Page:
Responding to an outcry from teachers over a controversial new rating system, Pinellas school superintendent Mike Grego says it's time to revisit the program and possibly ask state lawmakers for changes.
Pinellas teachers are still reeling from the new performance evaluations they began receiving this month, which in many cases gave them lower performance scores for hard-to-understand reasons.
Grego on Wednesday sent a letter to all teachers acknowledging the widespread frustration, and saying, "It is clear that we need to revisit the teacher appraisal plan that was submitted by our district to the state over a year ago."
He also said that if it proves necessary, "We should work together with our legislators to adjust the statute."
Grego was responding to a teacher evaluation system created by the Florida Legislature that went into effect this year. It was partly designed to weed out bad teachers. It also was designed to rate teachers partly on how well their students perform in the classroom.
Many teachers are dismayed that in many cases, their evaluations are partly based on school averages, instead of their own students' scores.
Although he has called for a review of the system, Grego stopped short of saying changes are definitely needed. He is not backing away from the idea that teachers should be evaluated based on their students' academic performance.
Overall, he said, "This is another step hopefully in a very positive reform effort for education. We're not there yet, and we need to get there."
But Grego said the system, which was developed with input from district officials and the Pinellas Classroom Teachers Association, does need to get a second look.
Grego said the main complaint he has heard from educators is that it's unfair to be evaluated on the performance of students outside their own classrooms. He said the goal should be "to more closely align the teachers' evaluation" to their own students' performance.
He did not have a firm time frame for conducting this review, but it is starting right away. As part of the process, he will meet with teachers union officials on Friday.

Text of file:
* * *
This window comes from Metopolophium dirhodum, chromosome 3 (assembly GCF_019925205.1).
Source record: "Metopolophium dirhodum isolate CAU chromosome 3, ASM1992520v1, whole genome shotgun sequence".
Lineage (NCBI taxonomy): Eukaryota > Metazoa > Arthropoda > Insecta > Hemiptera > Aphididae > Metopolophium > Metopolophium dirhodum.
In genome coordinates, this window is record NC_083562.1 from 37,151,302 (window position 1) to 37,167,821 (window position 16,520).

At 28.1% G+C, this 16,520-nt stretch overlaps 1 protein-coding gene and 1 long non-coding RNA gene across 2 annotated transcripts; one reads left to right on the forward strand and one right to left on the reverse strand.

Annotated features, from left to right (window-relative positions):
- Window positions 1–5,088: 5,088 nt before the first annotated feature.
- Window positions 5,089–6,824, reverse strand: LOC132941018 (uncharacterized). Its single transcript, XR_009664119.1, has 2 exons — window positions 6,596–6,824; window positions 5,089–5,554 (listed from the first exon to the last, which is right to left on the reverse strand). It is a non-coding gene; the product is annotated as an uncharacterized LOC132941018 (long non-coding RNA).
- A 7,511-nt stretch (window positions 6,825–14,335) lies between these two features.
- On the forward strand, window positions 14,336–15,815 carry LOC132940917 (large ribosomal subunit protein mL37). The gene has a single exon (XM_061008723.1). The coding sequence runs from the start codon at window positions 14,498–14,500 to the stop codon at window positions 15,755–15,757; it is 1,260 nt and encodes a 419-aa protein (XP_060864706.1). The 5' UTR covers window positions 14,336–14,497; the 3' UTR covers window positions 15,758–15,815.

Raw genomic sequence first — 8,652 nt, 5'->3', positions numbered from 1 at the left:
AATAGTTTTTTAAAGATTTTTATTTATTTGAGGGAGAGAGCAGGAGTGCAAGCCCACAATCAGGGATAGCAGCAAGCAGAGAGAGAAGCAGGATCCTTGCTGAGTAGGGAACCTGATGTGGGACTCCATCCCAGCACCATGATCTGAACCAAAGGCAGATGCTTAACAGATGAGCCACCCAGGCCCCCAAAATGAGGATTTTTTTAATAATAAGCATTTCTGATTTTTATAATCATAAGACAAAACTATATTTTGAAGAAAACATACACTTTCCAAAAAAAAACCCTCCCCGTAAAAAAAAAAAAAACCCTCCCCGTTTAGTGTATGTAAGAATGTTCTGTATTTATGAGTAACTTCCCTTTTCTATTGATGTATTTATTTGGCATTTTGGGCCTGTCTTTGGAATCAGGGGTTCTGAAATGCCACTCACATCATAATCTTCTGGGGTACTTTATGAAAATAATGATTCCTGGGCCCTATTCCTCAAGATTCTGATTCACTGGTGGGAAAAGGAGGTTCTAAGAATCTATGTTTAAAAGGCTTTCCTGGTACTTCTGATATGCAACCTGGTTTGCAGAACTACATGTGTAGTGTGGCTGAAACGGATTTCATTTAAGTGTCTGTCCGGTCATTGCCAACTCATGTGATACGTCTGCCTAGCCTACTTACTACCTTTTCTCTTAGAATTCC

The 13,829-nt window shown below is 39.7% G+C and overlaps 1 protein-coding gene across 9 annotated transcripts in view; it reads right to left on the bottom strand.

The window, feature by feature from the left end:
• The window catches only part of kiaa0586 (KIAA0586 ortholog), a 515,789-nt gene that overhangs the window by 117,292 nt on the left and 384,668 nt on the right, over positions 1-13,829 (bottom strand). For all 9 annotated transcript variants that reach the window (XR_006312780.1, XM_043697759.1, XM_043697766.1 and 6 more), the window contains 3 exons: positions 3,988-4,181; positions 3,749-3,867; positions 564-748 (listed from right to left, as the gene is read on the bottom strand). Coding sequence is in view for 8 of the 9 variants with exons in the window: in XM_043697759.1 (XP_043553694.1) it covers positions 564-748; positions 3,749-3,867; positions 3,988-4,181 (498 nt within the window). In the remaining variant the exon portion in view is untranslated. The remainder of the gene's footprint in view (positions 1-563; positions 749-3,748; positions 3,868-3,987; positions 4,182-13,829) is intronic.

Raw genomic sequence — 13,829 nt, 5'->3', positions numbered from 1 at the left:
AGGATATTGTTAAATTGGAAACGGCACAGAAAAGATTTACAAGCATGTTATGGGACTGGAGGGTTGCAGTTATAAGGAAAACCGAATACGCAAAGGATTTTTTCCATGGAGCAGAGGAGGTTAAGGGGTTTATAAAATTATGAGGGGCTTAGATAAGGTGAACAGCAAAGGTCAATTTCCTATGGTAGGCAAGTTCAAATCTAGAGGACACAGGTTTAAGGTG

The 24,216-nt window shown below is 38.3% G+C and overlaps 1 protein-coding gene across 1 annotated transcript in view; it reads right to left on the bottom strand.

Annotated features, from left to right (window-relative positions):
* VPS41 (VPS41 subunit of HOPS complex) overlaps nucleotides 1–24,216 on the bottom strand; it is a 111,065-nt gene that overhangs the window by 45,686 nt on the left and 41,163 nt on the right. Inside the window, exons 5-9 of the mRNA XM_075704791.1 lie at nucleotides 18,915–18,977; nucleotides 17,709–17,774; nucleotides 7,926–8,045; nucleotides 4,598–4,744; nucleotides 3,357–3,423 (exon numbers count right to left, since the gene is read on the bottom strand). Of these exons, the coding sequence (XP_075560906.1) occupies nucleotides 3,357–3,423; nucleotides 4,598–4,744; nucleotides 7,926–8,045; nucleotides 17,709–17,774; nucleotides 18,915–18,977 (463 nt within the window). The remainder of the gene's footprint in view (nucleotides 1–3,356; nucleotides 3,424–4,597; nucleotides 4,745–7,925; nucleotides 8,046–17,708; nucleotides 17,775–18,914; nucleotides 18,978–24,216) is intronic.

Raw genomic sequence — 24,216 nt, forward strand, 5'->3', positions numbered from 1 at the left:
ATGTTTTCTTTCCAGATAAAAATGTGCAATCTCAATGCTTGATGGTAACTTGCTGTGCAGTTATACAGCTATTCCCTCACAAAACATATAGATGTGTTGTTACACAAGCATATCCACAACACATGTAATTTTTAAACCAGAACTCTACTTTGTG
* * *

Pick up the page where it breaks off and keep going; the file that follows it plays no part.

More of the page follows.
Asked about Grego's letter, Marshall Ogletree, executive director of the Pinellas Classroom Teachers Association said, "I feel good that he and I are kind of on the same page that there's a problem, and the School Board is right there with us."
School Board Chairwoman Robin Wikle said, "I am thrilled and I applaud his effort to reach out to our instructional staff." She added that, "We do have some awesome teachers out there that have been hit hard with their evaluations."
Although Grego sent his letter to Pinellas teachers on Wednesday night, School Board members commented on the new system during a meeting the night before. Several expressed concern for how the new system was affecting morale.
Board member Terry Krassner told teachers to "hang in there" and not lose focus on students.
Board member Linda Lerner was more forceful, calling the system invalid and unreliable. She said no one could figure out the mathematical formula used to create the so-called value-added scores. She also said it was ridiculous that so many teachers are being evaluated based on test scores of students they didn't teach. Art teachers, for instance, are graded based on FCAT scores — even though they don't teach a subject tested on the FCAT.
Because of that, "We're really not finding which teachers need to improve," she said.
Lerner said she voted for the evaluation plan because it was required by state law. But, "It was irresponsible of the Legislature and the state to put us in that place," she said.
During that meeting, Grego pledged to "examine every aspect" of the evaluation system. But he said that in many ways, the district is limited by the law's requirements — and a state-imposed time frame for implementation.
"Sometimes our state is moving so fast we're unable to pilot or test," he said.